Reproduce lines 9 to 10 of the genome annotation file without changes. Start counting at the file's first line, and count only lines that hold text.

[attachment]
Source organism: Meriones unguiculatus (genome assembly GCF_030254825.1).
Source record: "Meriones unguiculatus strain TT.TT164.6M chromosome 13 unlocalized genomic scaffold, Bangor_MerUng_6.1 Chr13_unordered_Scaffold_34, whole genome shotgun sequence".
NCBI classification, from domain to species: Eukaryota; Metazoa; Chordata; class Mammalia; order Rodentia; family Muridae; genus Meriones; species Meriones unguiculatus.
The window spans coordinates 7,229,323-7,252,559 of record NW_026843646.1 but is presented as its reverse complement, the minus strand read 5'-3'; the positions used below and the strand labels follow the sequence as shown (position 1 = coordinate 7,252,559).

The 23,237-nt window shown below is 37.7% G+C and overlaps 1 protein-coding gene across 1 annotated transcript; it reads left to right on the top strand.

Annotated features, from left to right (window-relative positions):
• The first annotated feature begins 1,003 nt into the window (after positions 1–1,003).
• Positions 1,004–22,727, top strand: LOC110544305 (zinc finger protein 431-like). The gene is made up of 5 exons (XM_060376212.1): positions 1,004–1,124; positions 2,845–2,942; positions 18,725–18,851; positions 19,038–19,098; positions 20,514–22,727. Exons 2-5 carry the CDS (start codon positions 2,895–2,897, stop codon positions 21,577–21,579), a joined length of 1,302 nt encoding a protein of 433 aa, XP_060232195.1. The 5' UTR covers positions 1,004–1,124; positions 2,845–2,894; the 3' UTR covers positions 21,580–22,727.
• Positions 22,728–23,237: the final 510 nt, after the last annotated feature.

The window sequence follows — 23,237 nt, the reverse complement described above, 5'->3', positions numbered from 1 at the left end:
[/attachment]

• Positions 22,728–23,237: the final 510 nt, after the last annotated feature.

The window sequence follows — 23,237 nt, the reverse complement described above, 5'->3', positions numbered from 1 at the left end: